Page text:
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Phil Newman was almost out of Boulder and into the foothills when the boys suddenly realized they had forgotten to bring sodas.
“Please, Mr. Newman, can we go back. It’s not too late,” they shouted from the back of the truck. Newman pulled over to the side of the road and hopped out. “What’s the matter?” he asked.
“We forgot sodas. We won’t have anything to drink all weekend,” said Darien, a lanky 13-year-old who was the informal leader of the group.
“We’ve got loads of hot chocolate,” said Newman. “You guys don’t need to drink soda all the time.”
“No, please, please, please!” The chorus of 16 voices was overwhelming.
“Where are we going to buy it?” Newman said, changing tactics.
“At the Food Stamp Coop,” said several voices at once. “Where else?”
“No, I hate that place,” said Newman. “It would take us half an hour to get out of there anyway.”
“My father has a store,” said Jose, a diminutive Mexican boy who was one of the quietest of the group. “He has lots of soda.”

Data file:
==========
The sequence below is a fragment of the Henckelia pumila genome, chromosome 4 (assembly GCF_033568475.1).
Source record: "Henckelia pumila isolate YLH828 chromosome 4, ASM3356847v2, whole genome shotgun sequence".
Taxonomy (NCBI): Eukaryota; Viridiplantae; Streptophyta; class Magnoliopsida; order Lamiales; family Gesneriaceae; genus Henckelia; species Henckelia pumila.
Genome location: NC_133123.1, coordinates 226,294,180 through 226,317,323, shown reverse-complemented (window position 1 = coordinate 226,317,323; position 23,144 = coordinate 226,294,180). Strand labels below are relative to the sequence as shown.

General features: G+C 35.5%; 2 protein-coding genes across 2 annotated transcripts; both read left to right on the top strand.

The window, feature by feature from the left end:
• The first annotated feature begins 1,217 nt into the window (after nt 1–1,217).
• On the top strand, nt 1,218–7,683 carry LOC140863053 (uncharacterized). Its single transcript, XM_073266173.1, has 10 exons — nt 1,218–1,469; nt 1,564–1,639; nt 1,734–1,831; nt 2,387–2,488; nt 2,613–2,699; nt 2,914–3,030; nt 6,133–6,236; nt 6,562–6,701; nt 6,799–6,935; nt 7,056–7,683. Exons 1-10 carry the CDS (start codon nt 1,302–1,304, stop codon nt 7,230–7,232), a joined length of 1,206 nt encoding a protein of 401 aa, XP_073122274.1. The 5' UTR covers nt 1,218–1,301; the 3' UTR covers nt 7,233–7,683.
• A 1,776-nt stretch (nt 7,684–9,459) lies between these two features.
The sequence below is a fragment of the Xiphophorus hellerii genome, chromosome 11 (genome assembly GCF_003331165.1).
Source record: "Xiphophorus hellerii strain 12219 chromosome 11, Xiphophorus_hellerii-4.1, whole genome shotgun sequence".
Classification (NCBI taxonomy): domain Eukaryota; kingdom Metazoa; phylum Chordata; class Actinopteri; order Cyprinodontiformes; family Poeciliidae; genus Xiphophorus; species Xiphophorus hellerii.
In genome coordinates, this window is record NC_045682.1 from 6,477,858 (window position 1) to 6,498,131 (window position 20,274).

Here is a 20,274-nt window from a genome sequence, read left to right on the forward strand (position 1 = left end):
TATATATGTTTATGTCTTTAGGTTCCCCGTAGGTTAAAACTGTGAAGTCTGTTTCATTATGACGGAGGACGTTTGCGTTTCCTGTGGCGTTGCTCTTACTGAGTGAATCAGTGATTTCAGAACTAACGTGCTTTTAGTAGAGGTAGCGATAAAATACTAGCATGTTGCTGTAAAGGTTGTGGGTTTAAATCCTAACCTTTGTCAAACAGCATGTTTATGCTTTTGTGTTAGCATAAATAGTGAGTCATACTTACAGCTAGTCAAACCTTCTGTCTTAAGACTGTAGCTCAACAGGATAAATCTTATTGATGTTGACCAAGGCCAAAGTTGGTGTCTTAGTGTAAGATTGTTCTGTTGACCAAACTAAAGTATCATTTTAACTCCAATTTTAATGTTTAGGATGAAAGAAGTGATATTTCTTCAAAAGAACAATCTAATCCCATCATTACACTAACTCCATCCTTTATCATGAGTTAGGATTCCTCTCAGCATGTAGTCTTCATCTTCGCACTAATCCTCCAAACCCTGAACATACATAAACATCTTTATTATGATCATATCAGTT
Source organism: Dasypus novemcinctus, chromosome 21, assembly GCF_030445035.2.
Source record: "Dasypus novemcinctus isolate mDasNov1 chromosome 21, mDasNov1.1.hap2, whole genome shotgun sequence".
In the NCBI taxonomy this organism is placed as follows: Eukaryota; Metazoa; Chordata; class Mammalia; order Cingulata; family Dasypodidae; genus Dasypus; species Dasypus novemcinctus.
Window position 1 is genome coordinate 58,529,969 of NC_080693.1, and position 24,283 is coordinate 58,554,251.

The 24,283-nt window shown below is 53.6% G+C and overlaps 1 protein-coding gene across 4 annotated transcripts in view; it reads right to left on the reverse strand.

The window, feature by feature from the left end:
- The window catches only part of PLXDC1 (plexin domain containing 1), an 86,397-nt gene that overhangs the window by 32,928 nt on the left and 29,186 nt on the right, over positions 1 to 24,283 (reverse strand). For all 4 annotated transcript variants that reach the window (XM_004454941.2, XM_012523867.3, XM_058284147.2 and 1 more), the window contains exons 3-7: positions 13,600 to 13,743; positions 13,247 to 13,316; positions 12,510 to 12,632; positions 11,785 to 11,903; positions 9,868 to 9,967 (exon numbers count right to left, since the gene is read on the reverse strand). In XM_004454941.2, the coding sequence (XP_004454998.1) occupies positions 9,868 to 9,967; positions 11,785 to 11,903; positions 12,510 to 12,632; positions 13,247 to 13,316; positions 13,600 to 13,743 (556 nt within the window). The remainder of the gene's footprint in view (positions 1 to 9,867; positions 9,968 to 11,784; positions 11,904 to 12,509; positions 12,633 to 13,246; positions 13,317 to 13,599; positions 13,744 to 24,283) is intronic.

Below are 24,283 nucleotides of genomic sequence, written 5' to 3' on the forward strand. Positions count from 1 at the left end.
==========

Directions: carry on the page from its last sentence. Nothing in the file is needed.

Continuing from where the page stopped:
“Alright,” Newman gave in. “You come sit up in the front with me. The rest of you guys get back in your seats and quiet down.”
“Yeah! Yeah! Yeah!” they all chorused as they once again fought for position in the back of the pickup.
Newman climbed back in the cab and started driving back into Boulder. Along the way were more half-empty shopping centers. If anything characterized Boulder these days, he thought, it was the half-abandoned mini-mall. A few nail salons remained, Laundromats and the check cashing stores, but the most common sign was “Space Available” in a boarded up window. Then ahead of them on the left loomed the giant Food Stamp Coop with its barbed-wire fences, watchtowers, and TSA guards searching everyone as they entered the parking lot. Since the government had taken over the distribution of food, the only competition left was a few small grocery stores in ethnic neighborhoods.
“Boo! Boo! Boo!” came the catcalls from the back as the truck passed the huge slate-gray emporium. “Food Is A Human Right,” read the huge stenciled letters on the side of the building, above a lavish horn of plenty.
“Alright, quiet down back there,” shouted Newman over the roar of the wind. “We don’t want to get in any trouble.” Jose sat silently beside him.
“Your father’s store is on the other side of town, right?” asked Newman.
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